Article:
On September 17 of 2011, until NYPD Commissioner Raymond Kelly called back his shock troops at around 11 p.m., I didn’t think Occupy Wall Street would survive the night. Neither, for that matter, did many of the organizers, whose planning process I had been reporting on since August. But survive it did. So, as the occupation eventually persisted and grew, I made a rule for myself: Don’t try making any predictions about this movement—you will probably be wrong. When people ask me to predict where Occupy is going, I usually just talk about the progress of its older-sibling movements in Greece and Spain and elsewhere, and they’ve been pretty good bellwethers so far. Continue reading
The American public is discontent. A January 2012 Gallup Poll reports that 80 percent say they are “dissatisfied with the way things are going in the United States.” Similarly, a CBS News Poll finds that 65 percent of those responding say that the country has “pretty seriously gotten off on the wrong track” and that the “economy and jobs” pose the most serious problem. The nation hasn’t seen negative polling numbers like these since the 1970s and the end of the post-war economic boom and an oil crisis that meant long lines at the gas pumps. Today, there is clear anger and frustration in the American population. People are angry about the state of the economy, the financial meltdown of 2008, immoral bankers, and political leadership beholden to the wealthy and unwilling to hold those responsible for our economic hardship accountable. For the Occupy Movement, this discontent presents a profound opportunity to build support for its cause, for its vision of how to make society more democratic, more equal, and more just. Continue reading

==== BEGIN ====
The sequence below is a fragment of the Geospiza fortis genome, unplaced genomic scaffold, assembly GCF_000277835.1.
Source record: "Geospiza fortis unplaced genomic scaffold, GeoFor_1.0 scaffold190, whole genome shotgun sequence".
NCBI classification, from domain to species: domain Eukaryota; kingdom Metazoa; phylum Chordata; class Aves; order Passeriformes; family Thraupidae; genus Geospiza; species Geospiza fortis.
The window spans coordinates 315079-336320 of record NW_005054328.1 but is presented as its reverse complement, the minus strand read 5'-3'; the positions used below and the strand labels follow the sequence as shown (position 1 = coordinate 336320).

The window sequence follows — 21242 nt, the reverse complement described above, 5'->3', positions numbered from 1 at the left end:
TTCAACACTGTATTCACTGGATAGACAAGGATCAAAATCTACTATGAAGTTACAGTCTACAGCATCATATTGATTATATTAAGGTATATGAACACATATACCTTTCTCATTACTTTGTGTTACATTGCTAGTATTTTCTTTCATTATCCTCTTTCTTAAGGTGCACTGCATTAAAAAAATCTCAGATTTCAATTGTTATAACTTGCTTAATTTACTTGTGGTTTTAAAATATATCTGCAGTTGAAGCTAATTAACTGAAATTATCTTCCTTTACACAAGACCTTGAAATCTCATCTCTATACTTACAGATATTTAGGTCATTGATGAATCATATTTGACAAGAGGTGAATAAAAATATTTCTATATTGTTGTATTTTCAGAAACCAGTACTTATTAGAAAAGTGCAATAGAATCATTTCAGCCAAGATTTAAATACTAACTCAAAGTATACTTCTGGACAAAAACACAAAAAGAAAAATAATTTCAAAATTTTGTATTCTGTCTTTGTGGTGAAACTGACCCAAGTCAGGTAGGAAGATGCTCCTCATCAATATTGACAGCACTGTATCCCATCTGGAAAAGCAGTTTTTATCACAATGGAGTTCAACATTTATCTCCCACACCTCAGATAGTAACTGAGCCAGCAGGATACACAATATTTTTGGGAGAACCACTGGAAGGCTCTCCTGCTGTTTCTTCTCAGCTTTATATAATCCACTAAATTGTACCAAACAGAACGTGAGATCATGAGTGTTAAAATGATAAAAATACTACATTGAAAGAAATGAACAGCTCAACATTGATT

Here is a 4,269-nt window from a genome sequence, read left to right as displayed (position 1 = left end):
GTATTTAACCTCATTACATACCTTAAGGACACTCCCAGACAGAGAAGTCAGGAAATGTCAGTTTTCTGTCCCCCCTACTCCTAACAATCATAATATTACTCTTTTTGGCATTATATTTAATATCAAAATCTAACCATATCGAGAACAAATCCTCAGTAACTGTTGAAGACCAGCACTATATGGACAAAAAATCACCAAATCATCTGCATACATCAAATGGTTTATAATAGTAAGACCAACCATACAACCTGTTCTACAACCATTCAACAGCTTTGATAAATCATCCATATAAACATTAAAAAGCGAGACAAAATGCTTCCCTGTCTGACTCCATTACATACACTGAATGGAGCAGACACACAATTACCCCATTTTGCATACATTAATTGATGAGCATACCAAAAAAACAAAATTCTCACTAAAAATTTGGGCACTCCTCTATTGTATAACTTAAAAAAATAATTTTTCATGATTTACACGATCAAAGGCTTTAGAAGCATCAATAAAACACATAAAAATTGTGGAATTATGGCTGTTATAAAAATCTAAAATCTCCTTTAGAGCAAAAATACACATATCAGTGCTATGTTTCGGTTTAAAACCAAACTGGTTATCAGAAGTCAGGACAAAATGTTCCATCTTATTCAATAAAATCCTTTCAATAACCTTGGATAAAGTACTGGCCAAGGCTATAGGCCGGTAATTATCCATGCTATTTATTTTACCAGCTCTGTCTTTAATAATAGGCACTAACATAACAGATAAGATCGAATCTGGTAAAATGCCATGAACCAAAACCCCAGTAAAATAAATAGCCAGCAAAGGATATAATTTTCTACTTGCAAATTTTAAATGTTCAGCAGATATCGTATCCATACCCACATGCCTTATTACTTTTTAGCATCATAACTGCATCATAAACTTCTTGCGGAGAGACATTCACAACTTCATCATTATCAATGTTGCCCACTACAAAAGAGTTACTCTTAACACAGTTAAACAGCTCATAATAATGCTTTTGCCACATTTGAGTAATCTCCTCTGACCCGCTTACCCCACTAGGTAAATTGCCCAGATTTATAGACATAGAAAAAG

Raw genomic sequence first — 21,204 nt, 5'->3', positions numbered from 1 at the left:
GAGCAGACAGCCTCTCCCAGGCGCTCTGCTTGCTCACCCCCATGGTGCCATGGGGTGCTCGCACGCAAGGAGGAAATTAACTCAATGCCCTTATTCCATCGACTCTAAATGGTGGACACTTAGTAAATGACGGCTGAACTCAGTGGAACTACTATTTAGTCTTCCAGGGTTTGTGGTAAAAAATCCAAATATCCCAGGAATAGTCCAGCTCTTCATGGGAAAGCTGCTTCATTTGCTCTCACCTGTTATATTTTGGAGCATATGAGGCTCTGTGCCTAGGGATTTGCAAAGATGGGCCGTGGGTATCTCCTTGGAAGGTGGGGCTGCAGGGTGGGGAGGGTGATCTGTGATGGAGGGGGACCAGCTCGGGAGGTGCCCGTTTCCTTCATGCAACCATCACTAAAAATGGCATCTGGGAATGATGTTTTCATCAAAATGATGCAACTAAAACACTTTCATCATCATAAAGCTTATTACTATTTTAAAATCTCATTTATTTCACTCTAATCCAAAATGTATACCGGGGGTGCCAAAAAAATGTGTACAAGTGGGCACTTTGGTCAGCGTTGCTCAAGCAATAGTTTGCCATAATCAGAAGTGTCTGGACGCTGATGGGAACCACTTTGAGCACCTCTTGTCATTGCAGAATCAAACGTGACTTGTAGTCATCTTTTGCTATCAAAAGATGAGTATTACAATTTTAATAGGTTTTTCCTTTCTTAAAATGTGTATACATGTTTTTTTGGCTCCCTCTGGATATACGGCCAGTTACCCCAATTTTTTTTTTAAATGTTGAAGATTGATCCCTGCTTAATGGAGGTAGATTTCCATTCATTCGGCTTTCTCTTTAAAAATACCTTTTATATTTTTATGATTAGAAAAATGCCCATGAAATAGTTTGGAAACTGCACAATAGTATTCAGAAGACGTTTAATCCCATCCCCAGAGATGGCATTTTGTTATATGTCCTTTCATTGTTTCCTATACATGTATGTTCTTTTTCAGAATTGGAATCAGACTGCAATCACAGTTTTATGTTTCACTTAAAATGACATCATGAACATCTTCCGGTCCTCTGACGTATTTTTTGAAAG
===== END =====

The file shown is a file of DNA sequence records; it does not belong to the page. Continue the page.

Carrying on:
I agree in a qualified way with the claim that the Occupy Wall Street (OWS) movement has been successful in “changing the conversation” in the United States. In fact, there seems to be a general consensus about this success among sympathetic observers of OWS, a consensus broadly reflected in the second essay dialogue recently posted by Mobilizing Ideas. It seems that liberal and left analysts may disagree about whether the movement has or can develop the capacity to change institutions or state policies, but virtually all are in agreement about the conversation-changing impact of OWS. Continue reading